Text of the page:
WARNING: Distressing content
The man accused of raping Brittany Higgins in Parliament House has admitted he told three different stories to three different people when asked why he was in the office at the time the alleged rape took place.
In a 7NEWS Spotlight exclusive, Bruce Lehrmann has offered his version of events.
Watch Spotlight on Channel 7 and stream it for free on 7plus >>
The pair were employed by former minister Linda Reynolds in March 2019 – Lehrmann as a political advisor and Higgins as a media advisor – when the rape allegedly occurred.
Charges against Lehrmann were dropped earlier this year when a retrial was abandoned over concerns for Higgins’ wellbeing.
That retrial was only necessary after the first trial was abandoned last October due to a juror’s misconduct in deliberations.
Lehrmann, who maintains his innocence, tells Spotlight’s Liam Bartlett he thought he was “a gentleman” on the night of the alleged rape.
On March 22, 2019, Higgins and other members of the Defence staff were having drinks as a “last hurrah” before the upcoming federal election.
As more than 20 people celebrated, Lehrmann suggested they carry on to a nearby club.
Festivities continued until the early hours of Saturday morning, when Lehrmann suggested he and Higgins share a ride home, telling Spotlight they both lived in the same direction.
But, he says, he had to stop by the office first to collect his keys and file some notes.
The pair arrived at Parliament House at 2am.
“I didn’t have my pass,” Lehrmann tells police in a recorded interview.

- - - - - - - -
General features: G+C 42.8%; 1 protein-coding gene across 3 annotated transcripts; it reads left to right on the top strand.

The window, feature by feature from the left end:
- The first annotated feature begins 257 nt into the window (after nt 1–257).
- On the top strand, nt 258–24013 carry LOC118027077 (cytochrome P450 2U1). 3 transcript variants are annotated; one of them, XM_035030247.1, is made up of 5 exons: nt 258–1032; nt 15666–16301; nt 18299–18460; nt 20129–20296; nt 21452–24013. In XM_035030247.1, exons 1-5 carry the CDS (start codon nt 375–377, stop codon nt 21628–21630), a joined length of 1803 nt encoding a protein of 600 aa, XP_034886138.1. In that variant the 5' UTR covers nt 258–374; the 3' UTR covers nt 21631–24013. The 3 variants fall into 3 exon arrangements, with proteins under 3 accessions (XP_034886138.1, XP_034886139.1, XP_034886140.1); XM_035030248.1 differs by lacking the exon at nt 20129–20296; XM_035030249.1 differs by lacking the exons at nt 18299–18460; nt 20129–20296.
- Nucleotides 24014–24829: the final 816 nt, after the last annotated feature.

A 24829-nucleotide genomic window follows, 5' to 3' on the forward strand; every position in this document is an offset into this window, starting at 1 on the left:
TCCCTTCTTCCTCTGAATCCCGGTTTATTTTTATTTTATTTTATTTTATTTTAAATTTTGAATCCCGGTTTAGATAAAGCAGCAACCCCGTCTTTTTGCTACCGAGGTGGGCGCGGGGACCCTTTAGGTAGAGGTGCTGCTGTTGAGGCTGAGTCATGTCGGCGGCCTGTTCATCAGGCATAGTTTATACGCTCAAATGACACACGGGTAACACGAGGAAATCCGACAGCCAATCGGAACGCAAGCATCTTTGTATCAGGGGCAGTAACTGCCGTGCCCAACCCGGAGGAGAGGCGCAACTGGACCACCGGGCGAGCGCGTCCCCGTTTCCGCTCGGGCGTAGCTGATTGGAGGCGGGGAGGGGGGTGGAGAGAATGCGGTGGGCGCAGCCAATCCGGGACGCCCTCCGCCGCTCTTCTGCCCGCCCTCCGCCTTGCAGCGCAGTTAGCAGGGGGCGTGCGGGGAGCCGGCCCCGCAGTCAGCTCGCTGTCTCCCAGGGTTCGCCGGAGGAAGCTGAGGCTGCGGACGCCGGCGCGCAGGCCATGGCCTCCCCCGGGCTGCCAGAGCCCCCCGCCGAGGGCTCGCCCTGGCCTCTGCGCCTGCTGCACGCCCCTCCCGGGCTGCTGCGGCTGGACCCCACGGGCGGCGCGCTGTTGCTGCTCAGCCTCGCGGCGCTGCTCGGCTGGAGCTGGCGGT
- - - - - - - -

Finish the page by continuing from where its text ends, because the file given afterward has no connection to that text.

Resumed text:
“I think I probably just forgot it that night … I didn’t have my keys and belongings because I wasn’t expecting it to be a big night.”
He tells Bartlett that “from my recollection” Higgins had also said she needed to go into the office. He says he didn’t ask why.
“I thought I was being a gentleman in assisting her to do that, in sharing an Uber.”
Lehrmann, throughout his trial, offered three conflicting reasons as to why he needed to go to Parliament House that morning.
The version he told police, that he needed his keys to his apartment, but had also learned information that night that he wanted to write down in Reynolds’ question time folders, is the truth.
But that wasn’t the story he told Parliament House security on arrival, nor the one he told Reynolds’ chief of staff at the time.
To security, he said he had been asked to collect documents.
“Well, coming into parliament is a bit of a process,” he tells Bartlett, defending what he says was a lie.
“So, I needed to ensure that we could get in first to get my keys at that time, because it was a late time. In order to do that, to gain access, I had to say that to get in.”
To chief of staff Fiona Brown, he said he and Higgins had gone into the office to drink whiskey.
Barlett puts to Lehrmann: “But you’ll admit then that doesn’t look good, does it, Bruce?”
He responds: “Of course not. But the fact of the matter is, the version I told the federal police is the truth.”
Once security let them into the office, Lehrmann says he and Higgins didn’t talk. Instead, he claims, they went their separate ways.
That’s the last he says he saw of Higgins.
Despite his stance that he felt he was a “gentleman” on the evening of the alleged rape, Lehrmann says he didn’t tell Higgins when he was leaving.
When questioned why he didn’t ask if she wanted to share a lift home, he says she never asked.
“But she didn’t tell me she needed to go home. She told me she also had to go to parliament.”
Bartlett asks: “But wouldn’t you, just out of curiosity, say, “Oh, Brittany, how long are you going to be?’”
Lehrmann says: “I suppose in hindsight, sure. But my mind was focused on getting my keys, noting down what I needed to note down.”
But when asked why he couldn’t just note it down on Monday morning, he says that it “stood to reason” that he do it while collecting his keys.
Whose reason, he’s asked?
“My reason, so I didn’t forget them.”
If you’d like to view this content, please adjust your .
Source : 7news.com.au